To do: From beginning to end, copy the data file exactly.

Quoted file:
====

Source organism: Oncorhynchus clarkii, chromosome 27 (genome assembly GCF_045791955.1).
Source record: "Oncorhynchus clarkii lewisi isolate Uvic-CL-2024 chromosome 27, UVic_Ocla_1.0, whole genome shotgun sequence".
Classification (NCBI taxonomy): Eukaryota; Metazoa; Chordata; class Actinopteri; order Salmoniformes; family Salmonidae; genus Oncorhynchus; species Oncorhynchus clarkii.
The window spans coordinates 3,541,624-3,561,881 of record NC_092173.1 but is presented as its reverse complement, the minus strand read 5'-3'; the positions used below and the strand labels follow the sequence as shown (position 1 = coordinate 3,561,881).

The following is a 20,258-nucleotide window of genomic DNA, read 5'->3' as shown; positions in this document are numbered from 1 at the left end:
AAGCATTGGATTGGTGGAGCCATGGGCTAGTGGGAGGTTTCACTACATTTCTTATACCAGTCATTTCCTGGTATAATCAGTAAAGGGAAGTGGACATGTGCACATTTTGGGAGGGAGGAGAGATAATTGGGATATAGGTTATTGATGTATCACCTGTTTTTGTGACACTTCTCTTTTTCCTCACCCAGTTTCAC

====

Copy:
Source organism: Oncorhynchus clarkii, chromosome 27 (genome assembly GCF_045791955.1).
Source record: "Oncorhynchus clarkii lewisi isolate Uvic-CL-2024 chromosome 27, UVic_Ocla_1.0, whole genome shotgun sequence".
Classification (NCBI taxonomy): Eukaryota; Metazoa; Chordata; class Actinopteri; order Salmoniformes; family Salmonidae; genus Oncorhynchus; species Oncorhynchus clarkii.
The window spans coordinates 3,541,624-3,561,881 of record NC_092173.1 but is presented as its reverse complement, the minus strand read 5'-3'; the positions used below and the strand labels follow the sequence as shown (position 1 = coordinate 3,561,881).

The following is a 20,258-nucleotide window of genomic DNA, read 5'->3' as shown; positions in this document are numbered from 1 at the left end:
AAGCATTGGATTGGTGGAGCCATGGGCTAGTGGGAGGTTTCACTACATTTCTTATACCAGTCATTTCCTGGTATAATCAGTAAAGGGAAGTGGACATGTGCACATTTTGGGAGGGAGGAGAGATAATTGGGATATAGGTTATTGATGTATCACCTGTTTTTGTGACACTTCTCTTTTTCCTCACCCAGTTTCAC